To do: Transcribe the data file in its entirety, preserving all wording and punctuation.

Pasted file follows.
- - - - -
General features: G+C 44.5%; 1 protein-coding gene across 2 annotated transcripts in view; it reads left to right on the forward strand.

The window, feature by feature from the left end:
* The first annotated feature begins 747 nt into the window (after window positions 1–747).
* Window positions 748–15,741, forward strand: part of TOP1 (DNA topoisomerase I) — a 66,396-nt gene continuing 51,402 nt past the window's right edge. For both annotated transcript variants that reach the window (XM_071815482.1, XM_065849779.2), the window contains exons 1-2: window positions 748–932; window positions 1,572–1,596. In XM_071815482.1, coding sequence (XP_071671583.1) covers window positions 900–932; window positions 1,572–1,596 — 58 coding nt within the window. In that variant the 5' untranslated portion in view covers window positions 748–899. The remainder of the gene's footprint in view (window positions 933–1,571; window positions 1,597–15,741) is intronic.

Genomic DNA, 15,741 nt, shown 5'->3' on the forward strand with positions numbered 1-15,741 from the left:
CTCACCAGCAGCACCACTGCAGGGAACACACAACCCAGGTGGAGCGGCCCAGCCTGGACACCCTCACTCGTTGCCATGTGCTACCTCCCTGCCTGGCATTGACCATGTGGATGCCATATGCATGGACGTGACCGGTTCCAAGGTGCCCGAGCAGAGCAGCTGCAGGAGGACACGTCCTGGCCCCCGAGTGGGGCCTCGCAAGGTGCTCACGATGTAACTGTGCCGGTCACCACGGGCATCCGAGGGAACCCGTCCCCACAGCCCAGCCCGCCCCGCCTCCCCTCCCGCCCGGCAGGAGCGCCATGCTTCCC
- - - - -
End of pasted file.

General features: G+C 44.5%; 1 protein-coding gene across 2 annotated transcripts in view; it reads left to right on the forward strand.

The window, feature by feature from the left end:
* The first annotated feature begins 747 nt into the window (after window positions 1–747).
* Window positions 748–15,741, forward strand: part of TOP1 (DNA topoisomerase I) — a 66,396-nt gene continuing 51,402 nt past the window's right edge. For both annotated transcript variants that reach the window (XM_071815482.1, XM_065849779.2), the window contains exons 1-2: window positions 748–932; window positions 1,572–1,596. In XM_071815482.1, coding sequence (XP_071671583.1) covers window positions 900–932; window positions 1,572–1,596 — 58 coding nt within the window. In that variant the 5' untranslated portion in view covers window positions 748–899. The remainder of the gene's footprint in view (window positions 933–1,571; window positions 1,597–15,741) is intronic.

Genomic DNA, 15,741 nt, shown 5'->3' on the forward strand with positions numbered 1-15,741 from the left:
CTCACCAGCAGCACCACTGCAGGGAACACACAACCCAGGTGGAGCGGCCCAGCCTGGACACCCTCACTCGTTGCCATGTGCTACCTCCCTGCCTGGCATTGACCATGTGGATGCCATATGCATGGACGTGACCGGTTCCAAGGTGCCCGAGCAGAGCAGCTGCAGGAGGACACGTCCTGGCCCCCGAGTGGGGCCTCGCAAGGTGCTCACGATGTAACTGTGCCGGTCACCACGGGCATCCGAGGGAACCCGTCCCCACAGCCCAGCCCGCCCCGCCTCCCCTCCCGCCCGGCAGGAGCGCCATGCTTCCC